In my article Gender Classification, I explained how I trained a basic a NN to classify faces based on gender using TensorFlow. In this article, we will look at how to take the trained model, and convert it into a program which classifies all faces on a live camera feed. To introduce tensorflow-serving, we will set up a tensorflow-serving server to serve our NN model. Our program will then use this server for classification. Complete code can be found here.


We will be exporting the model trained in Gender Classification by adding few lines to the code. Then, we will setup tensorflow-serving server to serve this model using docker ( you can also set it up on your system instead of using docker ). Next, we will write a code to detect faces on a live camera feed using OpenCV and classify them as male or female using our NN. Since the focus of this article is to look at tensorflow-serving and classify faces, we won’t cover face detection in depth and will use a basic pre-trained OpenCV classifier instead.

You can find the complete code here. I will not go through the code for training the NN as I already did that in Gender Classification.


To understand this article, you should already know or familiar with:

  • Python 2.7
  • virtualenv in python
  • tensorflow
  • Neural Network (NN) and backpropagation
  • Estimators and its specifications (EstimatorSpec) in TensorFlow

Also, I will encourage you to have a look at Gender Classification, as most of above points are covered there.


Apart from requirements covered here, we will need:

  • Docker
  • OpenCV for python (version
  • tensorflow-serving-api for python (version 1.6.0)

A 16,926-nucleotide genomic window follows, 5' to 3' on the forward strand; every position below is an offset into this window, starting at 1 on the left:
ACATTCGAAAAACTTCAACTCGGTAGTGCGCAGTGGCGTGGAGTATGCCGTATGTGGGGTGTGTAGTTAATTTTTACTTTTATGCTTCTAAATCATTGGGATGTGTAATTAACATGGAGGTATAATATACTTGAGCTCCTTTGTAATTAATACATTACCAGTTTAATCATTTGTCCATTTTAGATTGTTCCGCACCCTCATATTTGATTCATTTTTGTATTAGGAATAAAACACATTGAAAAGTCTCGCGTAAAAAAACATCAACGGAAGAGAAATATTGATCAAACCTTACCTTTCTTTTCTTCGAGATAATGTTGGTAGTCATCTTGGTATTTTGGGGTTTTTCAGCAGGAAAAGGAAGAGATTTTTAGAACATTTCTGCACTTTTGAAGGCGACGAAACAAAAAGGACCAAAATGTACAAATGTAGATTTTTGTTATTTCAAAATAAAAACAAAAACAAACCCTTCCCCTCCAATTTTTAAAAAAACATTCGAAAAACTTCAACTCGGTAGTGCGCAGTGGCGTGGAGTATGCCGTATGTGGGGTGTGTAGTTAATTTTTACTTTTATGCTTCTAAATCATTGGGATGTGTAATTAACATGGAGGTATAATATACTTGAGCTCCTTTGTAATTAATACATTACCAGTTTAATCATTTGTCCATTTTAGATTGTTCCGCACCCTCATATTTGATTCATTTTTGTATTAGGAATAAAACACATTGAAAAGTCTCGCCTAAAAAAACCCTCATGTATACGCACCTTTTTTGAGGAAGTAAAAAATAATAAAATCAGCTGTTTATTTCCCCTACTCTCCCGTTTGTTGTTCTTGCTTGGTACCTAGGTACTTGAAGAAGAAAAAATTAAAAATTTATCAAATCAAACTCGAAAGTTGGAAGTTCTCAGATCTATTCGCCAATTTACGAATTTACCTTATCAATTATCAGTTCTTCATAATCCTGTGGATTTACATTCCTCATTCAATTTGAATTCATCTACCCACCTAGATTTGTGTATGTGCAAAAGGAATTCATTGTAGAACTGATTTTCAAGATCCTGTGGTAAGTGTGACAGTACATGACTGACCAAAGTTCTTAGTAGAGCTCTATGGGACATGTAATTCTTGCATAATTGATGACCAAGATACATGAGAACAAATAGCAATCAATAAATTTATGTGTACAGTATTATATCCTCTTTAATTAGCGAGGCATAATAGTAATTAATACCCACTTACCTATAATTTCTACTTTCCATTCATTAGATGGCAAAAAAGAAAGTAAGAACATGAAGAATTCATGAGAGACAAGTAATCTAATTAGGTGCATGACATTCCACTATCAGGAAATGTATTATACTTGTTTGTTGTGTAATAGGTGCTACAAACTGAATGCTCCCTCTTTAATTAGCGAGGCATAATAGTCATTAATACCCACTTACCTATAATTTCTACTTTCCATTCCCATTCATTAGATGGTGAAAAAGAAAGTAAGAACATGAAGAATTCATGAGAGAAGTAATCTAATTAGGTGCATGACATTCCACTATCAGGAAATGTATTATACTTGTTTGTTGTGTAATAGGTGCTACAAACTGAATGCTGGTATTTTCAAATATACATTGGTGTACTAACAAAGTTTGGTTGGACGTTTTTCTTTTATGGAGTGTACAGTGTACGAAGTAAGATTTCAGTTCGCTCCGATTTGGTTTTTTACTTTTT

• grpcio for python (version 1.10.1)

To install Docker please visit Docker’s website and follow the instructions for your system. Make sure docker is running on your system.

To install python requirements, please run following commands inside your python virtualenv:

(venv)$ pip install opencv== tensorflow-serving-api==1.6.0 grpcio==1.10.1

Exporting the model

For exporting the model, we need to define what output our final model needs to return. This has to be done while defining the model. Then we can train our model, and export it into a directory. This directory will be used by tensorflow-serving to serve our model.

Defining export outputs

We already defined the export outputs when we defined our model function by defining export_outputs in prediction specifications:

if mode == tf.estimator.ModeKeys.PREDICT:
        return tf.estimator.EstimatorSpec(mode=mode, predictions=predictions,
                                              "prediction": tf.estimator.export.ClassificationOutput(

TensorFlow provides following classes for defining export outputs:

  • tf.estimator.export.ClassificationOutput
  • tf.estimator.export.PredictOutput
  • tf.estimator.export.RegressionOutput

All of the above are a subclass of tf.estimator.export.ExportOutput. I will recommend using ClassificationOutput or RegressionOutput than more general PredictOutput class wherever possible.

The export outputs have to be defined using one of the above classes. You can return multiple outputs if required.

Since our model is doing a classification, we returned tf.estimator.export.ClassificationOutput and named the output as prediction. We passed predictions["prob"] as scores which contains the probabilities/scores of each class (male and female).

Exporting the model into a directory

Once we have trained our model and we are satisfied with its performance, we can export it by running the following code:

                                    "x": tf.FixedLenFeature(shape=[25,25], dtype=tf.float32)